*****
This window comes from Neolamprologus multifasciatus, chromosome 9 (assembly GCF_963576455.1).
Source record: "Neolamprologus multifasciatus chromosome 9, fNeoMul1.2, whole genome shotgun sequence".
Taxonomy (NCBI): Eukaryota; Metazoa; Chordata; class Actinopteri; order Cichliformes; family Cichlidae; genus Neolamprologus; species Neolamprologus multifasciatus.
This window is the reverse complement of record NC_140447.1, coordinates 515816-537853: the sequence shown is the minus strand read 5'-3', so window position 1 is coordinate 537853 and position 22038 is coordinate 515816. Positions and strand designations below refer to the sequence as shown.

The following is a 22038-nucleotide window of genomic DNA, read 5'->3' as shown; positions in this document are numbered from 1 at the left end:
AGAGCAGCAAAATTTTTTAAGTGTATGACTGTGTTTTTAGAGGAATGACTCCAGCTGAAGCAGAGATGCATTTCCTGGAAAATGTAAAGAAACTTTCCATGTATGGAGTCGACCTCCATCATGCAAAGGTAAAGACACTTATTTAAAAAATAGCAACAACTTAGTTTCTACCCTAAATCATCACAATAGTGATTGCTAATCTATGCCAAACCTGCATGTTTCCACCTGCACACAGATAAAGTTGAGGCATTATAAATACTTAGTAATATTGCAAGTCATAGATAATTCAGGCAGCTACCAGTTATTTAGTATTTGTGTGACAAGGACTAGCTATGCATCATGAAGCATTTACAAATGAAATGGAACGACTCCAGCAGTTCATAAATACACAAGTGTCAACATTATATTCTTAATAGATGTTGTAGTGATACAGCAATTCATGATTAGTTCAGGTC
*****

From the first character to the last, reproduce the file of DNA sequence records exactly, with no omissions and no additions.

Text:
This window comes from Neolamprologus multifasciatus, chromosome 9 (assembly GCF_963576455.1).
Source record: "Neolamprologus multifasciatus chromosome 9, fNeoMul1.2, whole genome shotgun sequence".
Taxonomy (NCBI): Eukaryota; Metazoa; Chordata; class Actinopteri; order Cichliformes; family Cichlidae; genus Neolamprologus; species Neolamprologus multifasciatus.
This window is the reverse complement of record NC_140447.1, coordinates 515816-537853: the sequence shown is the minus strand read 5'-3', so window position 1 is coordinate 537853 and position 22038 is coordinate 515816. Positions and strand designations below refer to the sequence as shown.

The following is a 22038-nucleotide window of genomic DNA, read 5'->3' as shown; positions in this document are numbered from 1 at the left end:
AGAGCAGCAAAATTTTTTAAGTGTATGACTGTGTTTTTAGAGGAATGACTCCAGCTGAAGCAGAGATGCATTTCCTGGAAAATGTAAAGAAACTTTCCATGTATGGAGTCGACCTCCATCATGCAAAGGTAAAGACACTTATTTAAAAAATAGCAACAACTTAGTTTCTACCCTAAATCATCACAATAGTGATTGCTAATCTATGCCAAACCTGCATGTTTCCACCTGCACACAGATAAAGTTGAGGCATTATAAATACTTAGTAATATTGCAAGTCATAGATAATTCAGGCAGCTACCAGTTATTTAGTATTTGTGTGACAAGGACTAGCTATGCATCATGAAGCATTTACAAATGAAATGGAACGACTCCAGCAGTTCATAAATACACAAGTGTCAACATTATATTCTTAATAGATGTTGTAGTGATACAGCAATTCATGATTAGTTCAGGTC